How to get here: take tram 2, 3 or 11 A/B and get off at Zachodnia-Manufaktura.
2. Łódź at its prettiest: Ulica Piotrkowska
The avenue where it is all about in Łódź: Ulica Piotrkowska. If you want to see the pretty side of Łódź, this is the place. I am all in favor of car-free boulevards, a place for the roaming photographer like myself. And Ulica Piotrkowska is not just an ordinary street. It is in fact the longest street of Europa. Four kilometers just for pedestrians. Bicycles are allowed though, so I recommend still checking the street when you want to cross. At Ulica Piotrkowska you will find Łódź at its prettiest. The street runs from Freedom Square (Plac Wolnosci) to Independence Square (Plac Niepodleglosci). On both sides of the street you can see beautiful historical and industrial houses in neo-rennaisance and Art Nouveau style. So do not forgot to look up!
Łódź is the city of art and you can also clearly see this at Ulica Piotrkowska. Take for instance the bronze statues of city heroes and walk across the Walk of Fame (of Łódź). On the star-shaped tiles you see the names of important actors and film directors. My tip: don’t just visit this street once, but come back a few times. Take a left or right and head into the side streets. Every time I did this, I saw something new!
How to get here: super simple, because there are many tram options. Take tram 1-4, 7A/B, 11A/B, 14, 15 or 17 to Plac Wolnosci and start your stroll from the north side. Take tram 2, 3, 6 7A/B, 8, 10A/B, 11A/B, 14 or 18 to the modern station Piotrkowska Center and start the stroll from the south side.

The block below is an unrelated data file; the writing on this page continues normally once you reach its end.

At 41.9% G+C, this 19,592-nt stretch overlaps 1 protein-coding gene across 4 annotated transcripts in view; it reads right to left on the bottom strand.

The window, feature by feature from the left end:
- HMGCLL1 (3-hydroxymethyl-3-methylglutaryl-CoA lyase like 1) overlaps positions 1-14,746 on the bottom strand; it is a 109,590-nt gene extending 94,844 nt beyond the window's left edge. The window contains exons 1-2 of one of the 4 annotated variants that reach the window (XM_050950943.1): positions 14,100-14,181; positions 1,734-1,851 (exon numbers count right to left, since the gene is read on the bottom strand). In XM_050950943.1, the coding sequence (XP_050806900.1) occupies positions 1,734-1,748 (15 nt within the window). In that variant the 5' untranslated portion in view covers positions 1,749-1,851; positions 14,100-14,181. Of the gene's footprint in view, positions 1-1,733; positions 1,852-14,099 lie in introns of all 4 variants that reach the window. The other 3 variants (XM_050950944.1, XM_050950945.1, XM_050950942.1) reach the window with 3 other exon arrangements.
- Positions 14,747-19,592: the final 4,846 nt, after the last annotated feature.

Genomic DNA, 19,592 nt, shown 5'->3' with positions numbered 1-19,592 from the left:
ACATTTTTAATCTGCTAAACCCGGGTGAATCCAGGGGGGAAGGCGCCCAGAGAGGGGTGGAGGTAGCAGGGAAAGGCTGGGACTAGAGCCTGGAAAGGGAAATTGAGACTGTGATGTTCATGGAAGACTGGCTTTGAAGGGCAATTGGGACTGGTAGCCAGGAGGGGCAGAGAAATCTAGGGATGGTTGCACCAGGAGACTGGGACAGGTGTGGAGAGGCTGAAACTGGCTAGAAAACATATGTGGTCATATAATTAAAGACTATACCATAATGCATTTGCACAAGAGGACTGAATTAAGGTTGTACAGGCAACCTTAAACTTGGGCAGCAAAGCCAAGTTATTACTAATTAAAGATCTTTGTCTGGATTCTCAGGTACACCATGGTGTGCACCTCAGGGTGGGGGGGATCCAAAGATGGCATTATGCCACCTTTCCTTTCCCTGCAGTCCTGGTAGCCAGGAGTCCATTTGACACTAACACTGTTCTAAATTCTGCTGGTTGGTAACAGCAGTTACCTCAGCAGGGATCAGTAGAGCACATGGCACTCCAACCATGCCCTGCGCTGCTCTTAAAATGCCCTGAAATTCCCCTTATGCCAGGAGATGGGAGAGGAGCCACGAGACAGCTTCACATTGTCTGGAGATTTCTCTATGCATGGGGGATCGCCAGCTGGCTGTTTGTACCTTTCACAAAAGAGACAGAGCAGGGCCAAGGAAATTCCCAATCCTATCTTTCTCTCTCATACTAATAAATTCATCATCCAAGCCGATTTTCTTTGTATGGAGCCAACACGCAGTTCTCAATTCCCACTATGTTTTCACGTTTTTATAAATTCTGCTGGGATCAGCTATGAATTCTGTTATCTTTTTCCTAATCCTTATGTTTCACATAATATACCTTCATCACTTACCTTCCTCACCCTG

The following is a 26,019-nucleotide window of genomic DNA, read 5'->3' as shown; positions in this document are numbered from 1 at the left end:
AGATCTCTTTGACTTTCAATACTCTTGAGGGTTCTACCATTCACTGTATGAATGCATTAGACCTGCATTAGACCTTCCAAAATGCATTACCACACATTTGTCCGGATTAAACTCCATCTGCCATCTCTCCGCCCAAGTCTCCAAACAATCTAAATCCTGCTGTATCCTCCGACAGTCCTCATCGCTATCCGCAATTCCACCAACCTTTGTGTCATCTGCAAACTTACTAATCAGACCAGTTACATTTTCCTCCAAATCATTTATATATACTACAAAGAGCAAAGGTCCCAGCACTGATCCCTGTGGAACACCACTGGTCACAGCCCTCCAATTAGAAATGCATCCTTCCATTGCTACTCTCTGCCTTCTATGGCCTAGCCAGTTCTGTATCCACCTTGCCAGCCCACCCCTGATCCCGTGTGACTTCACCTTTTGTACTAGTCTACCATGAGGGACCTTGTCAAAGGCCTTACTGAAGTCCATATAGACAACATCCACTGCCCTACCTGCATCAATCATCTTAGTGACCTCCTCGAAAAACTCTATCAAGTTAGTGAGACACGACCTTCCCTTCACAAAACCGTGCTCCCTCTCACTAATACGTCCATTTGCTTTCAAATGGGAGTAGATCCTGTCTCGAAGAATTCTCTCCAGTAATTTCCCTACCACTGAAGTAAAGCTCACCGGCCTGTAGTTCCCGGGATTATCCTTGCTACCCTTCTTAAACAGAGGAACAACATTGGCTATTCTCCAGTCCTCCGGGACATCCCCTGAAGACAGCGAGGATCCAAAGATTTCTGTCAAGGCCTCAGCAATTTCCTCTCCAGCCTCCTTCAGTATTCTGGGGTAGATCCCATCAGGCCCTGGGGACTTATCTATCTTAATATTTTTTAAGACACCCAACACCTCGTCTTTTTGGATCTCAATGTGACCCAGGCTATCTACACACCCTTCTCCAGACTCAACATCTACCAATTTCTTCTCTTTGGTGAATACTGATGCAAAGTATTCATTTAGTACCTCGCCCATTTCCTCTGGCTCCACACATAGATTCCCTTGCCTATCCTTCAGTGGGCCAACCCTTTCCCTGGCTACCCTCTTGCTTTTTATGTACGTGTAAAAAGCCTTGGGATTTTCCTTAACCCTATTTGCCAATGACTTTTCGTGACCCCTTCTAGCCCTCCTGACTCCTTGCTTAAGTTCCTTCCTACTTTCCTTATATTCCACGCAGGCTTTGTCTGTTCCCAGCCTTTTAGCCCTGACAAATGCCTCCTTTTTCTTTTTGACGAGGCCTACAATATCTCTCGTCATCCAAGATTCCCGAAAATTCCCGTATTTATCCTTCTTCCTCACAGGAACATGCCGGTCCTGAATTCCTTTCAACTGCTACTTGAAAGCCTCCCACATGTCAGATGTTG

3. Hipster factories of Łódź: OFF Piotrkowska
All those empty textile factories in Łódź are perfect breeding grounds for creative hotspots. The most creative area is located in one of the side streets of Ulica Piotrkowska. Welcome to OFF Piotrkowska. Exactly as the name says: just off the Piotrkowska street. The old building here started out as a cotton mill, but is now renovated into a multifunctional creative center. Visitors can find here a soccer cafe, art galleries, a barbershop, restaurants and bars. To me, this place feels like the NDSM grounds in Amsterdam or Strijp-S in Eindhoven. I am a big fan of creative places. This is not the only hipster spot of Łódź. Just down the street there is another spot called Piotrkowska 217, dubbed as the second ‘Off’ by locals.
How to get here: take tram 2,3,6,7A/B,10A/B, 11A/B, 14 or 18 to station Piotrkowska Center, go left and you will see OFF Piotrkowska on the right side.
4. Hunt for hours (or days) for the best street art
Tip 1-3 are all good reasons to come to Łódź, but the main reason for me to come to Łódź was the massive amount of street art this city has to offer. I love street art and Łódź has been often named the street art capital of Poland. How come you ask? In 2009 the Urban Forms Gallery was founded, a local foundation in Łódź that promoted street art with the goal to improve the overall look of the city. The result: the city has more than 130 murals. You can spend a whole weekend soaking up all the street art there is to see here. And yes, I would have loved to have done this, but sadly I was not feeling too well when I was in Łódź. I had nasty cold after a rainy night in a soccer cafe (yes, that one in OFF Piotrkowska). The next day I still went on the hunt – with a big bag of tissues – and managed to still see quite a lot of murals. Most of them are located on the right and left side of the Ulica Piotrkowska. So that makes it easy! But I would love to come back and continue my hunt (without the cold).